Purdue researcher among best in protein modeling contests

March 27, 2015  

Kihara protein

Daisuke Kihara, a Purdue University professor of biological sciences and computer science, sits at his desk with the illustration of a protein model on his computer screen. Kihara led teams that ranked among the top in the world in protein structure prediction competitions. (Purdue University photo/Charles Jischke)
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WEST LAFAYETTE, Ind. — A Purdue University researcher ranks among the best in the world in bioinformatics competitions to predict protein structure, docking and function, making him a triple threat in the world of protein modeling.

Daisuke Kihara, a professor of biological sciences and computer science, developed computer programs that predict the structures and functions of proteins for which this information is unknown.

"It is very difficult to capture the structure of some proteins through the standard experimental methods such as X-ray crystallography and electron microscopy," he said. "It is usually a long and difficult process."

Kihara's work, called protein structure prediction, could shave years off of drug development and other work that depends on understanding protein structure and function. It also plays into the field of artificial protein design, where the future may hold proteins created and programmed to carry out tasks like degrading harmful compounds in soil or fixing malfunctions and repairing injuries within a cell.

"Proteins are active, working machines involved in all of the processes of life," Kihara said. "Researchers are already synthesizing artificial proteins that have new structures, new assemblies and different functions from natural proteins, but they are capable of so much more. The key is gaining the ability to control a protein's assembly, or folding into its final shape, and structure prediction is a foundation of this."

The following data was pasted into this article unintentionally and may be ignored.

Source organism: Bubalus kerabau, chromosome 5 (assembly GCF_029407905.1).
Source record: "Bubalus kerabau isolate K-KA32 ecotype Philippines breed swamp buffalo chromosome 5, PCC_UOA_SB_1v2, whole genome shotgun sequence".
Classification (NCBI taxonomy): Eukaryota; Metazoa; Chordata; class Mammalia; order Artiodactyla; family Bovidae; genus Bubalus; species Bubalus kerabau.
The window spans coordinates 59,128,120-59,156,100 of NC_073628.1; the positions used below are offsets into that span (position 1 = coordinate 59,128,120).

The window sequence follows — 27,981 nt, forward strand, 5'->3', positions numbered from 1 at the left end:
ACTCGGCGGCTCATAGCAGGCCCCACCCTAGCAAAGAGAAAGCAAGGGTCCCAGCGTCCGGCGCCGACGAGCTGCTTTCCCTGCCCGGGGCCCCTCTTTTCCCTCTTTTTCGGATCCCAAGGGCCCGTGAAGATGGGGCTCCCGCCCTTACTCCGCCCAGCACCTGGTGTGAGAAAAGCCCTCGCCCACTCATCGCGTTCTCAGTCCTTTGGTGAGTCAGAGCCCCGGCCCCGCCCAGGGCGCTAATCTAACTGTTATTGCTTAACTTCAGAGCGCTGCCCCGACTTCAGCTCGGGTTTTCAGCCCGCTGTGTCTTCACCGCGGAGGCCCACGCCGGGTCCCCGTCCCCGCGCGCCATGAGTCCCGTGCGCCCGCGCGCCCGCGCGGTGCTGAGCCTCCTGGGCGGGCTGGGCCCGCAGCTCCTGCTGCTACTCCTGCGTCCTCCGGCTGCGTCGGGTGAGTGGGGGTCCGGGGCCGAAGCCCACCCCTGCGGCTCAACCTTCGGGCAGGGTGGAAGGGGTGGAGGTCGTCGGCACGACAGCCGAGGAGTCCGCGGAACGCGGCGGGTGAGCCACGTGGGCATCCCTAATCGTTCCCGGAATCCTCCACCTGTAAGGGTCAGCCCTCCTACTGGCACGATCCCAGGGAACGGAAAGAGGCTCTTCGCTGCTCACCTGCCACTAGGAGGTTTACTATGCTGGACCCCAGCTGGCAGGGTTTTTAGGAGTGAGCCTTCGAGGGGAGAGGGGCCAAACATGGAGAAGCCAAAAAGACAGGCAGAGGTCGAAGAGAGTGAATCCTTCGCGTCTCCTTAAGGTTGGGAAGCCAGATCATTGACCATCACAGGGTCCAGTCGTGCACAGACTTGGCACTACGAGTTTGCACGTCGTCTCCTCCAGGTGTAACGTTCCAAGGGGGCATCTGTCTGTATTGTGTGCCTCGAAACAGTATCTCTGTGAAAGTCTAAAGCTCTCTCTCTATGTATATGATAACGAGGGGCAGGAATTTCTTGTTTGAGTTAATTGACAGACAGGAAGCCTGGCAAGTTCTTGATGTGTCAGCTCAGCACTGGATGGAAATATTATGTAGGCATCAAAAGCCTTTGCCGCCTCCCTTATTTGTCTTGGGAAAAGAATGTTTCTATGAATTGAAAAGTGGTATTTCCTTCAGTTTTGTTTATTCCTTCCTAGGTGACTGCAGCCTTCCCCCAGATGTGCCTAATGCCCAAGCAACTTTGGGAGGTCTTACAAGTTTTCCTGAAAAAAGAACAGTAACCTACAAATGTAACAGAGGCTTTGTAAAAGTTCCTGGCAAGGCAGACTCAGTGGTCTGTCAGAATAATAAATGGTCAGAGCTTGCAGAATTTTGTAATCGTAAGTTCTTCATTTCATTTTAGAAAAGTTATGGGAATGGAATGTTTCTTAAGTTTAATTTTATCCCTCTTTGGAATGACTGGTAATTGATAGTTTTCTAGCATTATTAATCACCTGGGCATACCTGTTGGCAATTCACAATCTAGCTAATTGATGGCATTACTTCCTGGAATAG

Kihara led teams that earned among the top ranks in CASP, CAPRI and CAFA. CASP, or Community Wide Experiment on the Critical Assessment of Techniques for Protein Structure Prediction, is an international protein structure prediction contest. CAPRI, or Critical Assessment of Prediction of Interactions, is an international test of protein-protein docking predictions. CAFA, or Critical Assessment of Function Annotation experiment, is an international protein function prediction contest.

In CASP the participants are given the protein sequences of target proteins for which the structures are not known, but are soon to be discovered through traditional research methods. By the end of the contests researchers outside the protein modeling field, including crystallographers and NMR spectroscopists, have determined the structures, which can be compared to the predictions, Kihara said.

There are two main approaches to protein structure prediction: template-based modeling and free modeling. Template-based models use an existing known structure from a similar protein as a template that is built upon or modified. However, many proteins have no such templates available, and then free modeling must be used.

Kihara and his team created a free modeling method that searches existing databases for clues that can be used to build a model from scratch. The method is able to identify what information among the massive amounts collected in databases is useful. Known fragments of structures, super secondary structures and structures known to correspond to certain protein sequence patterns can be used as building units for the model, he said.

The model submitted by Kihara's team in the CASP free modeling category received the top ranking among more than 200 groups that participated. Hyung-Rae Kim, a postdoctoral researcher in Kihara's laboratory, led the work to the top-ranked prediction.